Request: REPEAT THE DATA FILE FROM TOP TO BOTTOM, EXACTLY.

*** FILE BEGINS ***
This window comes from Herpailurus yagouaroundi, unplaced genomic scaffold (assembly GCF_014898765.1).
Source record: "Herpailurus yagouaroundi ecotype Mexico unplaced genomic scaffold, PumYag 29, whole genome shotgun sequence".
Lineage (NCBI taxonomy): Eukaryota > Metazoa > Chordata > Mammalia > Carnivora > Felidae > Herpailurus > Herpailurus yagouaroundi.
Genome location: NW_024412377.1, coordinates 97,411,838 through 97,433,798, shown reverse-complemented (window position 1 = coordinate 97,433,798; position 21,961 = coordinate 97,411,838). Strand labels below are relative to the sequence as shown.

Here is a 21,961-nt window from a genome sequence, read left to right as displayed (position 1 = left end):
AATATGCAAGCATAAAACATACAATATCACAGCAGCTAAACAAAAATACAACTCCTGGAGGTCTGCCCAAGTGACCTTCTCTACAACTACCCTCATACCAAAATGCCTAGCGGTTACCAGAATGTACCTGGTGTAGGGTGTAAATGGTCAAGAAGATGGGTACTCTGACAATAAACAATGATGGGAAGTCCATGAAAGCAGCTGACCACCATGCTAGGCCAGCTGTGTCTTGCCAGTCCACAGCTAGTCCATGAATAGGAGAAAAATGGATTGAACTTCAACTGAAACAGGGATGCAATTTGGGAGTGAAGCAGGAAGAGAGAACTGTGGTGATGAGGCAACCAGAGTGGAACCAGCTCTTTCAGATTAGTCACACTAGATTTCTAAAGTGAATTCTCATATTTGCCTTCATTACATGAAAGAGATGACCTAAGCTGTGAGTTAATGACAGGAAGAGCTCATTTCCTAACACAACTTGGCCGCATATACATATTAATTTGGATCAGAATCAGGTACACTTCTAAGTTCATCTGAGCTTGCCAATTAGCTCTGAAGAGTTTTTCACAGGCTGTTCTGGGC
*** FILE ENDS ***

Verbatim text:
This window comes from Herpailurus yagouaroundi, unplaced genomic scaffold (assembly GCF_014898765.1).
Source record: "Herpailurus yagouaroundi ecotype Mexico unplaced genomic scaffold, PumYag 29, whole genome shotgun sequence".
Lineage (NCBI taxonomy): Eukaryota > Metazoa > Chordata > Mammalia > Carnivora > Felidae > Herpailurus > Herpailurus yagouaroundi.
Genome location: NW_024412377.1, coordinates 97,411,838 through 97,433,798, shown reverse-complemented (window position 1 = coordinate 97,433,798; position 21,961 = coordinate 97,411,838). Strand labels below are relative to the sequence as shown.

Here is a 21,961-nt window from a genome sequence, read left to right as displayed (position 1 = left end):
AATATGCAAGCATAAAACATACAATATCACAGCAGCTAAACAAAAATACAACTCCTGGAGGTCTGCCCAAGTGACCTTCTCTACAACTACCCTCATACCAAAATGCCTAGCGGTTACCAGAATGTACCTGGTGTAGGGTGTAAATGGTCAAGAAGATGGGTACTCTGACAATAAACAATGATGGGAAGTCCATGAAAGCAGCTGACCACCATGCTAGGCCAGCTGTGTCTTGCCAGTCCACAGCTAGTCCATGAATAGGAGAAAAATGGATTGAACTTCAACTGAAACAGGGATGCAATTTGGGAGTGAAGCAGGAAGAGAGAACTGTGGTGATGAGGCAACCAGAGTGGAACCAGCTCTTTCAGATTAGTCACACTAGATTTCTAAAGTGAATTCTCATATTTGCCTTCATTACATGAAAGAGATGACCTAAGCTGTGAGTTAATGACAGGAAGAGCTCATTTCCTAACACAACTTGGCCGCATATACATATTAATTTGGATCAGAATCAGGTACACTTCTAAGTTCATCTGAGCTTGCCAATTAGCTCTGAAGAGTTTTTCACAGGCTGTTCTGGGC